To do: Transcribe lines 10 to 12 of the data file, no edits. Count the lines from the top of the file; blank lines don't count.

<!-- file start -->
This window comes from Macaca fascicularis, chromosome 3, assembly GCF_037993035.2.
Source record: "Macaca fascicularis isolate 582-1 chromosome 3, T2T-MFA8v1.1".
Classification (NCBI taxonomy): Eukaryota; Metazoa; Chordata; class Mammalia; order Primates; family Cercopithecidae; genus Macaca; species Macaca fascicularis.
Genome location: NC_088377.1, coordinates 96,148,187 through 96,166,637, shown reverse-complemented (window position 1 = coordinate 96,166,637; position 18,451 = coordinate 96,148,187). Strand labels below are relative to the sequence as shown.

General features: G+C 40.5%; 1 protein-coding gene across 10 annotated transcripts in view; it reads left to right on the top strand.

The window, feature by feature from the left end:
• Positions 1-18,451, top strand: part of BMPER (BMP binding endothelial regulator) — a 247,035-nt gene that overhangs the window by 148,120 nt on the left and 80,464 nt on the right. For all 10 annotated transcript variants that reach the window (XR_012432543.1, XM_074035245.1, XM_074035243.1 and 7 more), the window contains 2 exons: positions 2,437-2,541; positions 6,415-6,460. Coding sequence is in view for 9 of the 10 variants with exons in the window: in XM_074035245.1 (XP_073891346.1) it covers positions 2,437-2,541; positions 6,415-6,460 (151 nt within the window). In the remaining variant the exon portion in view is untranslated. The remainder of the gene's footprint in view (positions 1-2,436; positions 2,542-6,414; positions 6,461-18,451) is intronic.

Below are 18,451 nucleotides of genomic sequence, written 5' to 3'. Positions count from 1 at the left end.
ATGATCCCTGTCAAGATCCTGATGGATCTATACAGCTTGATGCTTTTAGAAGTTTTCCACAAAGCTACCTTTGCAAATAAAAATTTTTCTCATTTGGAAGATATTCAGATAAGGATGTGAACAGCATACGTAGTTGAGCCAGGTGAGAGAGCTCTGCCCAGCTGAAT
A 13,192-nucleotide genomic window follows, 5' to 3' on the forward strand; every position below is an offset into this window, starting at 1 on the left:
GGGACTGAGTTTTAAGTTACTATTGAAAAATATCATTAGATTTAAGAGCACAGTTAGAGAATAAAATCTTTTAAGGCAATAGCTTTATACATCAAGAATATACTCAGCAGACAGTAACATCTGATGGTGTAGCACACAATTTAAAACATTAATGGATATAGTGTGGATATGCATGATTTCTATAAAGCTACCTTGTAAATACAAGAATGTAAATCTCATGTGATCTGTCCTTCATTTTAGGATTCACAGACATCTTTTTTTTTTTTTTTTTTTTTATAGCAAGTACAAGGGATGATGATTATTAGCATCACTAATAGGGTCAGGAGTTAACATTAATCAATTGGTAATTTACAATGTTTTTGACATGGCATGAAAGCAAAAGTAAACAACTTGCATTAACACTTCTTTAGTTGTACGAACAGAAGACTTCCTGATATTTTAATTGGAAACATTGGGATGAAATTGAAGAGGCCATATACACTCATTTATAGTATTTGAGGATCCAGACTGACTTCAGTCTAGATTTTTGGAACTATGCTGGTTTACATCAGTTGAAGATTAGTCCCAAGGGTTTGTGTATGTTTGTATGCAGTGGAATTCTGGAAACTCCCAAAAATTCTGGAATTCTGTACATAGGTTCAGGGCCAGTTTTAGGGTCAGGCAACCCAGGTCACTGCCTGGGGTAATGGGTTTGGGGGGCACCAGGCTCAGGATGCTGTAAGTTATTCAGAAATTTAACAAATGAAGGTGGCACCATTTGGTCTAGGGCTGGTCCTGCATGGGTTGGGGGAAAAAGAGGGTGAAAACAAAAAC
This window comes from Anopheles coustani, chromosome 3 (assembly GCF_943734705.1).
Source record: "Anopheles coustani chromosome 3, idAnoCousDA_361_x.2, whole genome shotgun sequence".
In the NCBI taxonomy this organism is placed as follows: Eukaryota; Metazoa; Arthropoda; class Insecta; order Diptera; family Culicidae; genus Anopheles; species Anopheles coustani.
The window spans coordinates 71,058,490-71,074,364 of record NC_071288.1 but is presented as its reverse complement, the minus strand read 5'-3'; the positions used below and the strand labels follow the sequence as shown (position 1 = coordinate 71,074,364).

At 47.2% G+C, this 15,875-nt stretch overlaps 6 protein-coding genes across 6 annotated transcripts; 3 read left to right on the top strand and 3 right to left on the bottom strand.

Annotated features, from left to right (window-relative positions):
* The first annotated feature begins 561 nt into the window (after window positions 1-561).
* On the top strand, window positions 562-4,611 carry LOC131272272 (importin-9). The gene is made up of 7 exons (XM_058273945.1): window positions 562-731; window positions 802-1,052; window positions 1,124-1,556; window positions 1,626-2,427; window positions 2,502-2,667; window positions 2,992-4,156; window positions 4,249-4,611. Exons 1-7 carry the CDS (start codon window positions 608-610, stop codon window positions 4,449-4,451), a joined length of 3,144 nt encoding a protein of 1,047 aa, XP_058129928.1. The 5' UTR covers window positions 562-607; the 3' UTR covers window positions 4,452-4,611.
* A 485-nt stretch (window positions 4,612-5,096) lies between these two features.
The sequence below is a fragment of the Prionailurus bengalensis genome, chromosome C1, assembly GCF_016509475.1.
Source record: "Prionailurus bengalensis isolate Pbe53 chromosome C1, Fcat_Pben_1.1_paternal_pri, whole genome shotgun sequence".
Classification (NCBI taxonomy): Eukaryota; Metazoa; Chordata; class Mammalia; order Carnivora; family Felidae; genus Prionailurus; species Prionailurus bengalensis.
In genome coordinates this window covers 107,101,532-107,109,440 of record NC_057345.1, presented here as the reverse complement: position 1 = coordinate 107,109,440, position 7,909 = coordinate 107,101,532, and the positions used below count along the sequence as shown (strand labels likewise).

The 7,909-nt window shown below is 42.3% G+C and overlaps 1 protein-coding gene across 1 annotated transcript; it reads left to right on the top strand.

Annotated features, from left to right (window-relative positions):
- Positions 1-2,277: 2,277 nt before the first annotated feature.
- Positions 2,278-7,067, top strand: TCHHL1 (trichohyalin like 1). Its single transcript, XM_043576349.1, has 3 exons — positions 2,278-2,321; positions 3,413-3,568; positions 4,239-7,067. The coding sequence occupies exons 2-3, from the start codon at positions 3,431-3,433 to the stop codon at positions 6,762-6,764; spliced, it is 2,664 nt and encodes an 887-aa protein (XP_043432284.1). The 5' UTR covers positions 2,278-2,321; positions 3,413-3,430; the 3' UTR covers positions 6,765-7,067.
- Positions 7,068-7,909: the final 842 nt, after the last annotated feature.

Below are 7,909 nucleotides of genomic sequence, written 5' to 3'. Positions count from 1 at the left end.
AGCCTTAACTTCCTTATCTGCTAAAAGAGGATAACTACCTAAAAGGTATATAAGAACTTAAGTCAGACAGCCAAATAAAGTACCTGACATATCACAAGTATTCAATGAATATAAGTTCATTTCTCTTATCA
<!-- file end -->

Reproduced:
A 13,192-nucleotide genomic window follows, 5' to 3' on the forward strand; every position below is an offset into this window, starting at 1 on the left:
GGGACTGAGTTTTAAGTTACTATTGAAAAATATCATTAGATTTAAGAGCACAGTTAGAGAATAAAATCTTTTAAGGCAATAGCTTTATACATCAAGAATATACTCAGCAGACAGTAACATCTGATGGTGTAGCACACAATTTAAAACATTAATGGATATAGTGTGGATATGCATGATTTCTATAAAGCTACCTTGTAAATACAAGAATGTAAATCTCATGTGATCTGTCCTTCATTTTAGGATTCACAGACATCTTTTTTTTTTTTTTTTTTTTTATAGCAAGTACAAGGGATGATGATTATTAGCATCACTAATAGGGTCAGGAGTTAACATTAATCAATTGGTAATTTACAATGTTTTTGACATGGCATGAAAGCAAAAGTAAACAACTTGCATTAACACTTCTTTAGTTGTACGAACAGAAGACTTCCTGATATTTTAATTGGAAACATTGGGATGAAATTGAAGAGGCCATATACACTCATTTATAGTATTTGAGGATCCAGACTGACTTCAGTCTAGATTTTTGGAACTATGCTGGTTTACATCAGTTGAAGATTAGTCCCAAGGGTTTGTGTATGTTTGTATGCAGTGGAATTCTGGAAACTCCCAAAAATTCTGGAATTCTGTACATAGGTTCAGGGCCAGTTTTAGGGTCAGGCAACCCAGGTCACTGCCTGGGGTAATGGGTTTGGGGGGCACCAGGCTCAGGATGCTGTAAGTTATTCAGAAATTTAACAAATGAAGGTGGCACCATTTGGTCTAGGGCTGGTCCTGCATGGGTTGGGGGAAAAAGAGGGTGAAAACAAAAAC
This window comes from Anopheles coustani, chromosome 3 (assembly GCF_943734705.1).